Police spend hours tracking down the owners of private security surveillance cameras, Lt. Chad Nagorski told a roomful of media, police and city officials Tuesday in downtown Duluth.
Private business cameras can often capture video evidence of a reported assault or some other crime. But sometimes the hunt for footage finds officers passing off the task at shift change, said Nagorski, who added "exhaustive measures" are used in the matter of finding out "who owns the cameras and who do we contact?"
But the path to putting footage at the fingertips of the police appears to be drawing near - at least among downtown Duluth businesses.
Contracting with a company called Securonet out of Minneapolis, the Greater Downtown Council announced a campaign requesting as many downtown Duluth businesses as possible to enroll their security cameras into a grid shared with the Duluth Police Department.
"Now we have our missing link," said Kristi Stokes, the president of the Greater Downtown Council that paid for the $15,000 first year of the program. The city, Nagorski said, will pick up the remaining two years at $10,000 each. The three-year effort will be considered a study to determine how well the program works in the city.
Police figure to see efficiencies from reducing what had been a tedious identification process.
"To make your city safer - that is the goal," said Justin Williams, president and founder of Securonet, who is banking on rapid expansion of enrollments in the company's mapping software for what the Greater Downtown Council is calling its Virtual Safety Net. The program drew the support of the Duluth Transit Authority, Minnesota Power, Maurices, A&L Properties, Oneida Realty Company and Bowman Properties, Stokes said, promising others would follow as enrollees - adding that "a lot of our property owners have surveillance."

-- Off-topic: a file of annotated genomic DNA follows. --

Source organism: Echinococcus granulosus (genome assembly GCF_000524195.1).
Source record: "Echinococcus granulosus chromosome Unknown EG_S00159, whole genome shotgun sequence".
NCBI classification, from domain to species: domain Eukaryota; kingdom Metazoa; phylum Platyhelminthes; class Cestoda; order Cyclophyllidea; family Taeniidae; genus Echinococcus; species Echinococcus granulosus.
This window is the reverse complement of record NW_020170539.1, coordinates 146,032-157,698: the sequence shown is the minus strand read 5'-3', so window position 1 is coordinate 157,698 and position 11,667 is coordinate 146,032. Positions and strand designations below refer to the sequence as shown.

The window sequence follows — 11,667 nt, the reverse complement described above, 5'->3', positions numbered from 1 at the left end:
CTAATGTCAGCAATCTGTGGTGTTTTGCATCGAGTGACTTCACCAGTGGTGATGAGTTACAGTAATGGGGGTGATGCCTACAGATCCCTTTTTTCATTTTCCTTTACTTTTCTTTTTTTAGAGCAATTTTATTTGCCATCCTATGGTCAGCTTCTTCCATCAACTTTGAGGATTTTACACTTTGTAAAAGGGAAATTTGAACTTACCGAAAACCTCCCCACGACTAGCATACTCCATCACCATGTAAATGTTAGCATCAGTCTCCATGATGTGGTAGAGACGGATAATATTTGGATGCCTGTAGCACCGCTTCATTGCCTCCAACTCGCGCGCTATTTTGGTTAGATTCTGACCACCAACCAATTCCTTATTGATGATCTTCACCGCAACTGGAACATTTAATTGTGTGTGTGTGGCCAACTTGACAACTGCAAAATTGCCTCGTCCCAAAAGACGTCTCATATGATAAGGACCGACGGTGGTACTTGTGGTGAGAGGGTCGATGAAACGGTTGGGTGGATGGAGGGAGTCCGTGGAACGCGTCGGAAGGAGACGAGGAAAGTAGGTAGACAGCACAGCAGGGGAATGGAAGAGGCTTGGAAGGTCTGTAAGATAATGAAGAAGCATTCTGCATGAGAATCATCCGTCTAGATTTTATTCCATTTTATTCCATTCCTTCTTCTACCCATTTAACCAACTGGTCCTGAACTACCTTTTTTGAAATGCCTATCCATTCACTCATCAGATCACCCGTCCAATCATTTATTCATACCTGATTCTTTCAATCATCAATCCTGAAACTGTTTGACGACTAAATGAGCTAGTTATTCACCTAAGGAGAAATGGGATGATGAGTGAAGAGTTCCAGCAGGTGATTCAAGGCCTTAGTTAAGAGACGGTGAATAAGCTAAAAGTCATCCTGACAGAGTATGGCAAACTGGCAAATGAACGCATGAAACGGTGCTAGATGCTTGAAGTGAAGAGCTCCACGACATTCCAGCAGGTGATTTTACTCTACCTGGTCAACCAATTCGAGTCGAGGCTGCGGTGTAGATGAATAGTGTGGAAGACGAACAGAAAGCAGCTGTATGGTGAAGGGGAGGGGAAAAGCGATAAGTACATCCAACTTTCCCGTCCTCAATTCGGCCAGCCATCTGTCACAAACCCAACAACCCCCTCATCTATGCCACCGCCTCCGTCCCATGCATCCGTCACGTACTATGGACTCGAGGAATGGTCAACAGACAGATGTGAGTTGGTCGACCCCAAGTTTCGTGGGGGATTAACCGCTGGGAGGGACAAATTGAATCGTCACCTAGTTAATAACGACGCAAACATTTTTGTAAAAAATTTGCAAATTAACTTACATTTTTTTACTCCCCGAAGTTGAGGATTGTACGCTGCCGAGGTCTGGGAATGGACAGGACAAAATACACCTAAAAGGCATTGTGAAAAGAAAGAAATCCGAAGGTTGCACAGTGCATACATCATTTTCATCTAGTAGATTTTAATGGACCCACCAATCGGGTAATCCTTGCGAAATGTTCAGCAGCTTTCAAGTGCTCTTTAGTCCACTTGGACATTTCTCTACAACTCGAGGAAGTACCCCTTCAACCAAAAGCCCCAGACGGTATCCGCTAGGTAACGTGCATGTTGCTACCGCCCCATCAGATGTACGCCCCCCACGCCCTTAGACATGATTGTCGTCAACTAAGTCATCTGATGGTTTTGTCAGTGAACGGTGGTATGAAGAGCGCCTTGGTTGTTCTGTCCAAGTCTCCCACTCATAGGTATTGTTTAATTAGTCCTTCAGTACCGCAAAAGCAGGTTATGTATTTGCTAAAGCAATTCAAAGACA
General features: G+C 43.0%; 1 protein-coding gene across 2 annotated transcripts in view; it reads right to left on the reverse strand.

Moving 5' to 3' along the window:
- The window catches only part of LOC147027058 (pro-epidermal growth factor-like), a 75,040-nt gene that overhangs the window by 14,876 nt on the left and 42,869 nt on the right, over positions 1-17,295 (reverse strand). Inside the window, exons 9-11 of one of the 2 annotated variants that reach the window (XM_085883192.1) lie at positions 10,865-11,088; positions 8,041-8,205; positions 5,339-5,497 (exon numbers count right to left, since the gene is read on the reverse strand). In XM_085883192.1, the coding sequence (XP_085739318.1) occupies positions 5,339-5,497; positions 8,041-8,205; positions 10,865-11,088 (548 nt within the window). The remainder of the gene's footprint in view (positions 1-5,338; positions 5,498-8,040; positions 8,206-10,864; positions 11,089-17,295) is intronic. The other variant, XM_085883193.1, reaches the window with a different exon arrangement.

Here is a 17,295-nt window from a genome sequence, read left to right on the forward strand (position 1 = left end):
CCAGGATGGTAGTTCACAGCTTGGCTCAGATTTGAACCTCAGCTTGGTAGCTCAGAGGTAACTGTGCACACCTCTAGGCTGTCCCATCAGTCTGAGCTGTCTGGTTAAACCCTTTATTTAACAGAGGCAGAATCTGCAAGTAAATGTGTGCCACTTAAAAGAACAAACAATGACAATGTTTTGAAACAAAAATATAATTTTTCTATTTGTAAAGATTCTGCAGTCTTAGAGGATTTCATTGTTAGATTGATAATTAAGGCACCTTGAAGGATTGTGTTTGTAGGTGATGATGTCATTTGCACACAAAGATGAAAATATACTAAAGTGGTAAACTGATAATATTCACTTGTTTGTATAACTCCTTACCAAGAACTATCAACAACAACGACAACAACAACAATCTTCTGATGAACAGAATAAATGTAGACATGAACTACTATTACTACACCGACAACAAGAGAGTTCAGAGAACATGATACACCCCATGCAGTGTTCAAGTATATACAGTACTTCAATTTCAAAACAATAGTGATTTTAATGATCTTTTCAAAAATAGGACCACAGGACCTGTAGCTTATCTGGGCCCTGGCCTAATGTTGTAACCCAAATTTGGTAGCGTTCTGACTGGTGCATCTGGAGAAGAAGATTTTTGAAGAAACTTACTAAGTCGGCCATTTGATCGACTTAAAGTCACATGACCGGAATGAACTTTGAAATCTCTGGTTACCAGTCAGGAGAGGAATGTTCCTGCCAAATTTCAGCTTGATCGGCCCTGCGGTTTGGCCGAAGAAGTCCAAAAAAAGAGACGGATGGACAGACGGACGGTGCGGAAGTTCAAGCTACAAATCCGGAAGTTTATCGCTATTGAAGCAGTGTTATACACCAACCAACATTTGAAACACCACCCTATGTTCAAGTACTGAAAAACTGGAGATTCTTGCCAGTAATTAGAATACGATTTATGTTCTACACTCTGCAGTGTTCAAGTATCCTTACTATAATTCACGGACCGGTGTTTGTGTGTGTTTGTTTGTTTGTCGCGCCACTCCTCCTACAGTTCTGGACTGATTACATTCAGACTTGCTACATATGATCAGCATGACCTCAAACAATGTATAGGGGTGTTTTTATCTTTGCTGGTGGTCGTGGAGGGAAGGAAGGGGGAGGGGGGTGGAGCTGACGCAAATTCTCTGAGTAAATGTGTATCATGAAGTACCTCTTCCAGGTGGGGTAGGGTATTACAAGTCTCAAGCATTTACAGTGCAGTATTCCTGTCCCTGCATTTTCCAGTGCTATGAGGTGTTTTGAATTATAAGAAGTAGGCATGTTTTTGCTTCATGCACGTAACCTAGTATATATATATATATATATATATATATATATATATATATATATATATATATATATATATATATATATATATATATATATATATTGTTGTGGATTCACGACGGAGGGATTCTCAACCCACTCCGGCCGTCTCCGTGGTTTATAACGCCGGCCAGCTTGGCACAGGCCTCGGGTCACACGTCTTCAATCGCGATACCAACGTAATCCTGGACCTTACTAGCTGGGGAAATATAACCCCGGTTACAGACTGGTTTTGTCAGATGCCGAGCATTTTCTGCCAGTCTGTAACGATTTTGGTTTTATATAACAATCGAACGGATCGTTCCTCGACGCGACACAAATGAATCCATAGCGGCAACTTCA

The agreement will not include access to private spaces, such as hotel rooms, hallways, dining halls, bathrooms or dressing rooms. But police will have the ability to request even live surveillance footage of exterior public spaces such as alleys, street corners, the skywalk and more. Nagorski gave the examples of Tall Ships Duluth and Grandma's Marathon as times the police might want to expand their abilities though the monitoring of live surveillance feeds.
Asked if the police could remotely watch any part of Duluth, Nagorski said, "We don't have the manpower" to dedicate to the task.
Williams said other communities are already using his company to enroll private residences' surveillance cameras.
Police Chief Mike Tusken oversaw the proceedings, and acknowledged the Orwellian elements while downplaying them. Having become familiar with a police force that itself wears video cameras, the chief was confident in the police's ability to use the network with care.
"That's always the case with video surveillance," he said. "It comes down to balancing privacy and the ability to do a public service as well."